First… it’s time for the announcement as promised on Friday!
I put the Random Number Generator to work, and it has selected Comment #7, which, when I eliminate Denise’s comment, mine and Shari’s, turns out to be Laura Best’s. Congratulations, Laura! If you’ll e-mail your postal address to caroljgarvin[at]gmail[dot]com, I’ll send you the signed copy of Denise’s NEVER ENOUGH.
It’s Thanksgiving Day here in Canada.
I doubt there is a child alive who hasn’t been admonished by a parent more than once to “Say thank you.” After all, it’s good manners. We’re meant to show appreciation for a gift received, a kindness shown, or a favour given.
So when Thanksgiving arrives, many of us have been brainwashed into our responses: “Thank you for all my blessings.” But who are we thanking, and what specifically are those blessings? And a bigger question might be are we really all that thankful?
For millions in the developed world there is a sense of entitlement. We’ve worked hard — or perhaps our parents did — to earn what we have. Whether we share a crowded room or live in a mansion, there is a belief that we have a right to that roof over our heads. We anticipate at least one square meal a day, too, and clothing to keep our bodies covered and warm. Some of us live in abundance (my fingers tremble a bit here as I compose this on one of our three computers). We take a lot for granted… unless it’s all taken away from us.
Unless we return home from an evening with friends and find nothing but rubble left — unless serious illness happens, or accident, job loss or some other calamity leaps out of nowhere and strips us of everything that we’ve always had — until then we don’t think a lot about what constitutes our style of living, do we?
Instead we mutter about Monday mornings, moan about the chores, and mumble about getting started on our Christmas shopping.
In Jesus’ day leprosy was a big deal — a horrible, highly contagious and incurable illness that resulted in the afflicted being banished into isolated communities. So when ten lepers were healed by Jesus, it was as if they had been raised from the living-dead.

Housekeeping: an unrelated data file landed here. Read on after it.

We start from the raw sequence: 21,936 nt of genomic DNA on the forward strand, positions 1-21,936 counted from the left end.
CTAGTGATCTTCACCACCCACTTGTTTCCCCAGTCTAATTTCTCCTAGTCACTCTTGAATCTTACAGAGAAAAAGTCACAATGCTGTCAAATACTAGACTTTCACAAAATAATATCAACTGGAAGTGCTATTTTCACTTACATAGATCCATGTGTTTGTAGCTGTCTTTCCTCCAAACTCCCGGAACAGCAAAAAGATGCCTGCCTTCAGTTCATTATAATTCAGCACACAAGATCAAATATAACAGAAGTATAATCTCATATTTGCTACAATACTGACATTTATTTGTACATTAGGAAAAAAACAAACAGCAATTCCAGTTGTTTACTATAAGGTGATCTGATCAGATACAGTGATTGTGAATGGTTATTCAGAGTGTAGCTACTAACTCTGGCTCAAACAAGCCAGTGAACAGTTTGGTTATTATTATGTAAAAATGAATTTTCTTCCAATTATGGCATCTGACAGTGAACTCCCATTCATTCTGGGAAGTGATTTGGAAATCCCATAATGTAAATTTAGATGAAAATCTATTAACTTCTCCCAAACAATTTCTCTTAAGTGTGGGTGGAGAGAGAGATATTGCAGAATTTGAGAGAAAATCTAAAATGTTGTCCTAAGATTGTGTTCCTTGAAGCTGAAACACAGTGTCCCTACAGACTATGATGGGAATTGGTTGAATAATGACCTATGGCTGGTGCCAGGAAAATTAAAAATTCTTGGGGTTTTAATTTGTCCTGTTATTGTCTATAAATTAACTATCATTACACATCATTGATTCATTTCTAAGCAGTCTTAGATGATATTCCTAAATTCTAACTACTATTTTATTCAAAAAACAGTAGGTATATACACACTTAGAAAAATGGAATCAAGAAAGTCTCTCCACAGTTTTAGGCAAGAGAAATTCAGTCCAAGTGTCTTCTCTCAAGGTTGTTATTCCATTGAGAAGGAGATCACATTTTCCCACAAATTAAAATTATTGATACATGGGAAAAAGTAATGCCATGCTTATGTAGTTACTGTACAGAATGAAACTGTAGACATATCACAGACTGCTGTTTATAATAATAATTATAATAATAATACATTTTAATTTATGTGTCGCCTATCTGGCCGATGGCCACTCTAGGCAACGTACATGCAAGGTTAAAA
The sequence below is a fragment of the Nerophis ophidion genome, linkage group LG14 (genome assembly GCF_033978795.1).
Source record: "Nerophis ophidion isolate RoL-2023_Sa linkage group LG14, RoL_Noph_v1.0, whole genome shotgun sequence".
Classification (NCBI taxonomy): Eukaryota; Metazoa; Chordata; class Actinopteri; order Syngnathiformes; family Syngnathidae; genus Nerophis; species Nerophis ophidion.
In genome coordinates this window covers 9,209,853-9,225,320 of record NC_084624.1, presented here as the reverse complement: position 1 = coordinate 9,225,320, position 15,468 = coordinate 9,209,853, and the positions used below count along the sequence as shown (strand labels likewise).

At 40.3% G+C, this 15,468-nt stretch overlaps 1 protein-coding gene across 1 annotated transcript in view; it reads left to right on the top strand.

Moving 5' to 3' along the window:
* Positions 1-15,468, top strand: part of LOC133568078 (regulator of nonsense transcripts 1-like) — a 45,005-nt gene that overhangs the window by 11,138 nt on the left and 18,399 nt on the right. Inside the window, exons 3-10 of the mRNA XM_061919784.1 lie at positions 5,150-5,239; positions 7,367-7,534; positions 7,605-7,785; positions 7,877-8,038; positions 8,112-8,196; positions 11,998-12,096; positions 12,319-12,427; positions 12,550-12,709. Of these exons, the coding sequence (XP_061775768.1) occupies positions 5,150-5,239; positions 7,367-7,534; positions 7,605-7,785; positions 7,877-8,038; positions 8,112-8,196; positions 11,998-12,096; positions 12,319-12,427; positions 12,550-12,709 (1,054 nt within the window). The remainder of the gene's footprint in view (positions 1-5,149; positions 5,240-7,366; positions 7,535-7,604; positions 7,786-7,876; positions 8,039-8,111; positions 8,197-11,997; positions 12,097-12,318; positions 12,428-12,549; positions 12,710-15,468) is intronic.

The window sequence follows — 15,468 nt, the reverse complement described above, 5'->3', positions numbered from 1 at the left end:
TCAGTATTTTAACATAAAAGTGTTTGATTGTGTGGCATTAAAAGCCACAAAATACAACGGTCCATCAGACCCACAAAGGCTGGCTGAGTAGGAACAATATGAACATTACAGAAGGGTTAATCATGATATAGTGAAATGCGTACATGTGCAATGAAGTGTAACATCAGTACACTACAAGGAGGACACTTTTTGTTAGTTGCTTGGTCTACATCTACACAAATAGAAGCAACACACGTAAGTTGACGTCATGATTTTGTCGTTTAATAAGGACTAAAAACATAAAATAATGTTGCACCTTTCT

“One of them [the lepers], when he realized that he was healed, turned around and came back, shouting his gratitude, glorifying God. He kneeled at Jesus’ feet, so grateful. He couldn’t thank him enough.”
Luke 17:15-16 (Msg)
Were the other nine not overjoyed, too? I’m sure they were. I imagine they marvelled at their unblemished skin and hurried on to be reunited with their friends and families and rejoice together. I don’t doubt they were thankful, but only one took the time to acknowledge the source of the miracle and return to say ‘thank you’.
So I’m back to my earlier questions. What prompts us to say ‘thank you’ today? Is it an automated, conditioned response, or do we really know who are we thanking, why, and specifically for what? Do we offer cursory appreciation before digging into the turkey, or do we kneel at His feet, so grateful for the new lives He’s given us that we can never thank Him enough?
To each of you, my thanks for your precious cyber friendship and support.
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2 thoughts on “What prompts us to say ‘Thank you’?”
Excellent question, especially since my answer has surprised me. I sometimes feel like that leper, but also embarrassed by my gratitude. Not to God, but to someone who does something unexpected. I feel embarrassed after seeing their response. They may frown or look surprised, and immediately I’m wondering why do I feel so grateful to the point I’m almost in tears?
Wow, you’ve got me thinking, Carol. I’ll probably spend the rest of the day trying to figure this out.
Happy Thanksgiving for so many things, for the wonderful posts you write, for the spectacular photographs, for marrying such a sweet guy, and for being so calm, honest, and wise.
I am truly thankful for the love that surrounds me as my ankle heals. There will be no Thnaksgiving turkey this year but that’s Ok as there si so much to be thankful for.